Are you a resident, landlord, business owner, public official or concerned member of the public who has been impacted by flooding in the Village of Mamaroneck? Or do you or your organization have ideas or questions about potential solutions to the flooding?
If so, the U.S. Army Corps of Engineers, the New York State Department of Environmental Conservation (DEC) and Westchester County would like to hear from you at a public meeting on Tuesday, June 22 at the Emelin Theatre. An afternoon session will run from 3 to 5; the evening meeting will be from 7 to 9.
The Army Corps of Engineers is conducting a study of flood risk management strategies and environmental impacts for the Mamaroneck and Sheldrake Rivers in the Village of Mamaroneck. The study is being co-sponsored by the NY DEC and Westchester County.
Topic: The Mamaroneck and Sheldrake Rivers Flood Risk Management Study
When: Tuesday June 22, 2010
Where: Emelin Theatre, 153 Library Lane, Village of Mamaroneck
Flooding of the two waterways created extensive damage in 2003, but has been a perennial problem for decades.
The federal Water Resources Development Act of 1986 authorized a $90 million construction project that would have routed the Sheldrake River through a tunnel and would have removed or elevated various bridges along the Mamaroneck River.
For various reasons, including costs, the 1986 plan was not implemented, but the current study will give it a second look and will also evaluate alternative proposals from the 1980s. New ideas will be considered, as well.
The June 22 meetings will include a formal presentation and a feedback session. They are designed to get input from those who have intimate knowledge of the problems and the environment: there may be wetlands or specific species of plants or animals that should be considered, for example.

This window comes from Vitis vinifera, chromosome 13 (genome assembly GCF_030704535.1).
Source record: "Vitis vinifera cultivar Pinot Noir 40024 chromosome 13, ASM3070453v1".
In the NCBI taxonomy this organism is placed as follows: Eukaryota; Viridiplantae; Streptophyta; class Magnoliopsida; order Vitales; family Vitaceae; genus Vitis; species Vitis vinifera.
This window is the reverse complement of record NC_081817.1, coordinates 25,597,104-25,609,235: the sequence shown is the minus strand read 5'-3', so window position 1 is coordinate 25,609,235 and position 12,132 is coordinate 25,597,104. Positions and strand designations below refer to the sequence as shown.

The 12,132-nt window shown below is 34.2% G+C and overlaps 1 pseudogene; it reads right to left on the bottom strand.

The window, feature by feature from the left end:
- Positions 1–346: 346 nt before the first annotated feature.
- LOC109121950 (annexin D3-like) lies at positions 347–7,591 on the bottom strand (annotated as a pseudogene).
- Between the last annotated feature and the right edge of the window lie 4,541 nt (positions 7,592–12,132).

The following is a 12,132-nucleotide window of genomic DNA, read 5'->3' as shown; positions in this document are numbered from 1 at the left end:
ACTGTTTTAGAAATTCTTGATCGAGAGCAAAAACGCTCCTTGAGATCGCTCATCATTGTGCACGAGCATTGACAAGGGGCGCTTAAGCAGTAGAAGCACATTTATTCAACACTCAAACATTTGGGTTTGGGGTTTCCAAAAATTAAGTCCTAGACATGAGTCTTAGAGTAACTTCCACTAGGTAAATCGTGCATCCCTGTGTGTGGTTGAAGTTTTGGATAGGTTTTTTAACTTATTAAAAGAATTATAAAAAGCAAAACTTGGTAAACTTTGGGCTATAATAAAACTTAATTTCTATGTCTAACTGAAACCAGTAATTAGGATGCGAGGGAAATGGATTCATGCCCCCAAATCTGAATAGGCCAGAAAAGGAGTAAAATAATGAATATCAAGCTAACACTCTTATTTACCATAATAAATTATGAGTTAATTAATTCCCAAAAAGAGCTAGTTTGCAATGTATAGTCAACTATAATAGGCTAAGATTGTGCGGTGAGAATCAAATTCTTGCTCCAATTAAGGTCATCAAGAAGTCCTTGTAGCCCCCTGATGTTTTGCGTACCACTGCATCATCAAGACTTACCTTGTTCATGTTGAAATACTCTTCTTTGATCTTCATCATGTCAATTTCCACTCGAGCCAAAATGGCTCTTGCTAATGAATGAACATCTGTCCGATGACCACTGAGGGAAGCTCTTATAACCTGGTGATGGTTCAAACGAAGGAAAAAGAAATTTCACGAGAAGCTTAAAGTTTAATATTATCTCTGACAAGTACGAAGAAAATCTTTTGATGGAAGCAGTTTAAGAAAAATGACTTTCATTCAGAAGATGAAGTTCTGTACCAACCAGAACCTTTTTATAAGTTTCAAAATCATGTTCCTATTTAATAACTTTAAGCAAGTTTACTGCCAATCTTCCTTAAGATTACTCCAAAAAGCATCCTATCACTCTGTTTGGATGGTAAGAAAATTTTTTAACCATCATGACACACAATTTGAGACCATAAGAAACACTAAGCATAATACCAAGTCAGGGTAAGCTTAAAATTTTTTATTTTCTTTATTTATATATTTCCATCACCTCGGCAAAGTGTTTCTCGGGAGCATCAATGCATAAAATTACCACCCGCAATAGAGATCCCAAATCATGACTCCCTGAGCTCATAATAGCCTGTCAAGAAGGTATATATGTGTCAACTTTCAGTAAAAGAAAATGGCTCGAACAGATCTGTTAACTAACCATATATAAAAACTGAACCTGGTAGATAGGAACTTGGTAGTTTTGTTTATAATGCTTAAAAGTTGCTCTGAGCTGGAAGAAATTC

“We’re trying to get a sense of the extent of the flooding, as well,” said Jodi M. McDonald , chief of the Flood Risk Management and Ecosystem Restoration Section from the plan formulation branch of the Army Corps of Engineers’ New York district. “We want people to come and talk to us – if they have questions or they have potential solutions. It’s all important for us to know.”
The re-evaluation study will cost $6.1 million. The federal government is picking up three-quarters of the tab, with funding obtained with support from Congresswoman Nita Lowey. The co-sponsors formally endorsed their collaboration last month.
The “scoping” meetings on June 22 are the next step in the study, which is scheduled to take five years.
Public input will be factored into the scope of the study – i.e., exactly what will be investigated. Additional public meetings will occur throughout the study period.
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